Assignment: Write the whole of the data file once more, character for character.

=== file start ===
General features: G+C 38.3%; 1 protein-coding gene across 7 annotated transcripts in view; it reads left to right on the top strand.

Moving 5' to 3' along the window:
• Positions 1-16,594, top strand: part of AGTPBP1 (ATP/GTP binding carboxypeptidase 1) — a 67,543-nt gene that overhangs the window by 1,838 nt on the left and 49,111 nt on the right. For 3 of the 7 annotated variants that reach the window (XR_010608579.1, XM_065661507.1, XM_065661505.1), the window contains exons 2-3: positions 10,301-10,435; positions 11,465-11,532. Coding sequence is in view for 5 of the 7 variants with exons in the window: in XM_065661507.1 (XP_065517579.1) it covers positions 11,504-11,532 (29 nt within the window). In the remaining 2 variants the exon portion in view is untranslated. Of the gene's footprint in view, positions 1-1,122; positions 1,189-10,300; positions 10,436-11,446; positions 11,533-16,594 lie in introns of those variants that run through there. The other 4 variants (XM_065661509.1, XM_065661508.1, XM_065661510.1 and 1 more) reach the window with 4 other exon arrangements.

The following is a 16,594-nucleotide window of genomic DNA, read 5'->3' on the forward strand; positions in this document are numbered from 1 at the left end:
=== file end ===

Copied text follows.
General features: G+C 38.3%; 1 protein-coding gene across 7 annotated transcripts in view; it reads left to right on the top strand.

Moving 5' to 3' along the window:
• Positions 1-16,594, top strand: part of AGTPBP1 (ATP/GTP binding carboxypeptidase 1) — a 67,543-nt gene that overhangs the window by 1,838 nt on the left and 49,111 nt on the right. For 3 of the 7 annotated variants that reach the window (XR_010608579.1, XM_065661507.1, XM_065661505.1), the window contains exons 2-3: positions 10,301-10,435; positions 11,465-11,532. Coding sequence is in view for 5 of the 7 variants with exons in the window: in XM_065661507.1 (XP_065517579.1) it covers positions 11,504-11,532 (29 nt within the window). In the remaining 2 variants the exon portion in view is untranslated. Of the gene's footprint in view, positions 1-1,122; positions 1,189-10,300; positions 10,436-11,446; positions 11,533-16,594 lie in introns of those variants that run through there. The other 4 variants (XM_065661509.1, XM_065661508.1, XM_065661510.1 and 1 more) reach the window with 4 other exon arrangements.

The following is a 16,594-nucleotide window of genomic DNA, read 5'->3' on the forward strand; positions in this document are numbered from 1 at the left end: